Upstate Urology Brings a Better Way to Detect Bladder Cancer to Central New York

By Thomas Crocker
Wednesday, February 26, 2020
Specialty: 

To enhance a burgeoning bladder cancer program, the Department of Urology at Upstate Medical University offers Blue Light Cystoscopy (BLC) with Cysview, a method that has been proven to increase detection rates of certain forms of bladder cancer.

Cysview is a photoactivating solution that causes bladder tumors to fluoresce when absorbed. Using it with BLC allows urologic oncologists to detect cancers that might have gone unnoticed under standard white light. Bringing BLC with Cysview to Upstate was a priority for Joseph Jacob, MD, MCR, Chief of the Bladder Cancer Program in the Department of Urology and Assistant Professor of Urology at Upstate Medical University. He joined Upstate Urology in 2017, intent on using his fellowship training to help meet the need for bladder cancer care in Central New York. Part of that meant acquiring advanced technology to improve quality.

“High-level evidence from recent randomized trials showed BLC with Cysview has been proven to benefit patients,” Dr. Jacob says. “This technology has been shown to increase the rate of detection of carcinoma in situ, which is typically flat, often difficult to see and identify, and can progress to more aggressive types of bladder cancer. That higher detection rate is a huge deal for patients.”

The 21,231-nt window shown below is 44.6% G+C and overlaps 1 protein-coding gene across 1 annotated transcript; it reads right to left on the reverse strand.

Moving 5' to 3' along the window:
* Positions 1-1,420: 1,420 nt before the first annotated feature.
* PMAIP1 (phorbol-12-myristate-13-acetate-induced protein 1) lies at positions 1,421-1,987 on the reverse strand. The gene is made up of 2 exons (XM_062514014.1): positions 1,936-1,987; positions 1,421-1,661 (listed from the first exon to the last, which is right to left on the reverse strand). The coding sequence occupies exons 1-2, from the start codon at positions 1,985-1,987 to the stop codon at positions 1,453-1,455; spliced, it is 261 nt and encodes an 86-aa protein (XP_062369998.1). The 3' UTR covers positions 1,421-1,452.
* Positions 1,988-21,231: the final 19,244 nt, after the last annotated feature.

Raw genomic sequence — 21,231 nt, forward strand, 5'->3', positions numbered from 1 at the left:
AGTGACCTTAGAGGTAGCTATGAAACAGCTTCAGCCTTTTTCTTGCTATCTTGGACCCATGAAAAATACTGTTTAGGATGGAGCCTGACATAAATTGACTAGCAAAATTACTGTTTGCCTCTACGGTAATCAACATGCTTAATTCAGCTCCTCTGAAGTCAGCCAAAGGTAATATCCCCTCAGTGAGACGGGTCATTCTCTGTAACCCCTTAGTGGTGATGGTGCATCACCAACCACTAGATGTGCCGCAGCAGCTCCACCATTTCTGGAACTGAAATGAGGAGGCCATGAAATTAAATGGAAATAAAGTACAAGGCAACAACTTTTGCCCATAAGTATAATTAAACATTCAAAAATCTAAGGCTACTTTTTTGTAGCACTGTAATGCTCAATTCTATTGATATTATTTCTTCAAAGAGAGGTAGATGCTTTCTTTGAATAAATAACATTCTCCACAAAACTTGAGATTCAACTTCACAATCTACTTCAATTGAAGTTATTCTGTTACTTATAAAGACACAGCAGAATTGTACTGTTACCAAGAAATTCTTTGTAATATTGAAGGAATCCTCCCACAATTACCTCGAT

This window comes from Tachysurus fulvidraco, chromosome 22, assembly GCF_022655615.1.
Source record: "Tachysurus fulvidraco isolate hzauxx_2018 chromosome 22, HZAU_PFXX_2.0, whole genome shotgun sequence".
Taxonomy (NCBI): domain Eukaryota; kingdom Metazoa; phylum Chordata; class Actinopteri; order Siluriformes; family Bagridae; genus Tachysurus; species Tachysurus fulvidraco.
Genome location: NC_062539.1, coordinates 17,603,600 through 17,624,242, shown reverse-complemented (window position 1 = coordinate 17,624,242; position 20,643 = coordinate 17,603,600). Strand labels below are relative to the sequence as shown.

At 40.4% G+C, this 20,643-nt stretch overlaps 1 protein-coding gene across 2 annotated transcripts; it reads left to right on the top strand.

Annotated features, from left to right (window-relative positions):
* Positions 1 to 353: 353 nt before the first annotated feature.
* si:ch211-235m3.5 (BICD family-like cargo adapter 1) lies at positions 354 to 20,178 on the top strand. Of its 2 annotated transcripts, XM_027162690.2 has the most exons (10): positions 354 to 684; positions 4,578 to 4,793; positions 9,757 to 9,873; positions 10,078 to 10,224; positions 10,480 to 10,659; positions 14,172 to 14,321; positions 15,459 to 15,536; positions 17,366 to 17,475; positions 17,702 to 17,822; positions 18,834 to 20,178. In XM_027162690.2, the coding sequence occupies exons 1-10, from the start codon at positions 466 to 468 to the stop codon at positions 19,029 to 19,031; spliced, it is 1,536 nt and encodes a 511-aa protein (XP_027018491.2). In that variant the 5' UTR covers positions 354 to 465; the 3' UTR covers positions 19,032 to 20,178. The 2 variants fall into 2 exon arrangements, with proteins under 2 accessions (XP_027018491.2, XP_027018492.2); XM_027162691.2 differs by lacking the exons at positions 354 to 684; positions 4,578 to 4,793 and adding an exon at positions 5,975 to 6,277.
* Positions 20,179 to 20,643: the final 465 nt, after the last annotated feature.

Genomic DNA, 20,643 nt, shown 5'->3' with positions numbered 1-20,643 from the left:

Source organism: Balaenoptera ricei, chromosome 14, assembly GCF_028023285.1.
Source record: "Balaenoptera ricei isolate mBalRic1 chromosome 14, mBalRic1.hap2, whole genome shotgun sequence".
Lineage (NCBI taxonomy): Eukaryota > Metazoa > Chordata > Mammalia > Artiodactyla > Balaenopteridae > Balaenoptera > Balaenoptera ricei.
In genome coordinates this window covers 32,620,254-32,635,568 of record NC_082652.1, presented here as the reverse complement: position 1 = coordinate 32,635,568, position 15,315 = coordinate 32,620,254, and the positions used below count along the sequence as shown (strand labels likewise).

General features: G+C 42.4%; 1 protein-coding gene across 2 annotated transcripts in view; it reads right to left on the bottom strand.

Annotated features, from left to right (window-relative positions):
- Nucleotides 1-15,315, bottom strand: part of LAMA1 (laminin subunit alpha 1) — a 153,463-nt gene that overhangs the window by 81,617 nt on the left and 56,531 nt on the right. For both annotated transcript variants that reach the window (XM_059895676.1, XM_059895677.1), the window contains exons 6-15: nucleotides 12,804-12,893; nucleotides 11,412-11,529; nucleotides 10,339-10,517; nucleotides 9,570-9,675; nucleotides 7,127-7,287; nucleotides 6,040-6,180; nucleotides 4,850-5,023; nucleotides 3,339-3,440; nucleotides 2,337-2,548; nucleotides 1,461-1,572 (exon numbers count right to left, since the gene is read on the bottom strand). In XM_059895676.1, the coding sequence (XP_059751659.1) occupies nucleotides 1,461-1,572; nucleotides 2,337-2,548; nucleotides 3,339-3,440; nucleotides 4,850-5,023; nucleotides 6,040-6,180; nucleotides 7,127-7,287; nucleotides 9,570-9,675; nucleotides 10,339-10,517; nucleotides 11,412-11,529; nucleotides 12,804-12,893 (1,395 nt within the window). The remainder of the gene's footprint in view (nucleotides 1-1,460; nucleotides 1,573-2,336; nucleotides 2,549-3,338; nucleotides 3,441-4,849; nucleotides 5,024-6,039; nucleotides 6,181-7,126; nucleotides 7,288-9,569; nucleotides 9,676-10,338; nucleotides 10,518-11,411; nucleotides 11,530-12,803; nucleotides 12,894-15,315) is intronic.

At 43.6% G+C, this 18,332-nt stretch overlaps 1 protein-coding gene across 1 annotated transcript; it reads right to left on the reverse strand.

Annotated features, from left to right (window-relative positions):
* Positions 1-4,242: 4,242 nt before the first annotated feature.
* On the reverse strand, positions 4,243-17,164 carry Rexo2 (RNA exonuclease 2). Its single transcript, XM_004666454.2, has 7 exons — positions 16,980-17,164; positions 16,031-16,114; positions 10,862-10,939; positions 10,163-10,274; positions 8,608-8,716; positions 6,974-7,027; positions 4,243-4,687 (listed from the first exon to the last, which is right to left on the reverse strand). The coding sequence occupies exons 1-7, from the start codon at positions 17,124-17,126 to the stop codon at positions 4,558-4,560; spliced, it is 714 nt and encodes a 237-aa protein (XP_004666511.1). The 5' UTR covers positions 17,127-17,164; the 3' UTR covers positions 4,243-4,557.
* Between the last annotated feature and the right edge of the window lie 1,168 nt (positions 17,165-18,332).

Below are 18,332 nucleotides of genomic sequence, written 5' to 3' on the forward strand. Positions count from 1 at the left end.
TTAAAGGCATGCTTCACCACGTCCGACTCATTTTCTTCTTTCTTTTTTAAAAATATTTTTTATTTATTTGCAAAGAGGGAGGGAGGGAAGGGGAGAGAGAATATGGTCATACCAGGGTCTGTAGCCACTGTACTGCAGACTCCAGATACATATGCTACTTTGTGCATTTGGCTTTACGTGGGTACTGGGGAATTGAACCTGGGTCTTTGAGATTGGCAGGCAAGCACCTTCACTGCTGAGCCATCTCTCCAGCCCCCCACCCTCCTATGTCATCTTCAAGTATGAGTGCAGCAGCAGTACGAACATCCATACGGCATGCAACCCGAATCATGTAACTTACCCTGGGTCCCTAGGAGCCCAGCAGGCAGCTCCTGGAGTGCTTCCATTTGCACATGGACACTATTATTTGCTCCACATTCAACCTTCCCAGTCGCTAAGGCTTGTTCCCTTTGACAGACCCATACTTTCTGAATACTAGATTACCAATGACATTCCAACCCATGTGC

Studies have also demonstrated higher detection rates of nonmuscle invasive papillary bladder cancer using BLC with Cysview compared with white light cystoscopy.

“Upstate Medical University invested in Blue Light Cystoscopy with Cysview based solely on a desire to improve quality for patients in Central New York. That makes me proud to be part of Upstate.”
— Joseph Jacob, MD, MCR, Chief of the Bladder Cancer Program in the Department of Urology and Assistant Professor of Urology at Upstate Medical University

Detection and Removal

Most patients with bladder cancer are candidates for BLC with Cysview due to the typically noninvasive nature of the disease, according to Dr. Jacob. Available at Upstate Cancer Center at Upstate University Hospital since March 2019, BLC with Cysview begins with the introduction of Cysview into the bladder via catheter. The medicine is left to coat the bladder for one hour.

“Cysview is full of molecules that can be absorbed by cells, and the cells can be activated with a certain wavelength of light,” Dr. Jacob says. “In the procedure room, I use a standard white-light camera that allows me to switch to blue light. Under that wavelength, cancers pop out in bright pink that’s quite obvious compared with normal bladder tissue.”

Treatment often takes place concurrent with BLC with Cysview, which can supplement transurethral resection of a bladder tumor, a common procedure for staging and removing bladder cancer. Removing the tumor may set the stage for intravesical therapy, such as immunotherapy or chemotherapy.

“The bladder is an imperfect sphere with areas that require careful scrutiny,” Dr. Jacob says. “Using only white light, we might miss some subtle, small or flat lesions, but BLC with Cysview helps prevent that. If we were to overlook a flat carcinoma in situ, for example, then we would miss the opportunity to provide immunotherapy, which is the treatment of choice for this type of cancer.”


For information about the Department of Urology at Upstate Medical University, visit upstate.edu/urology.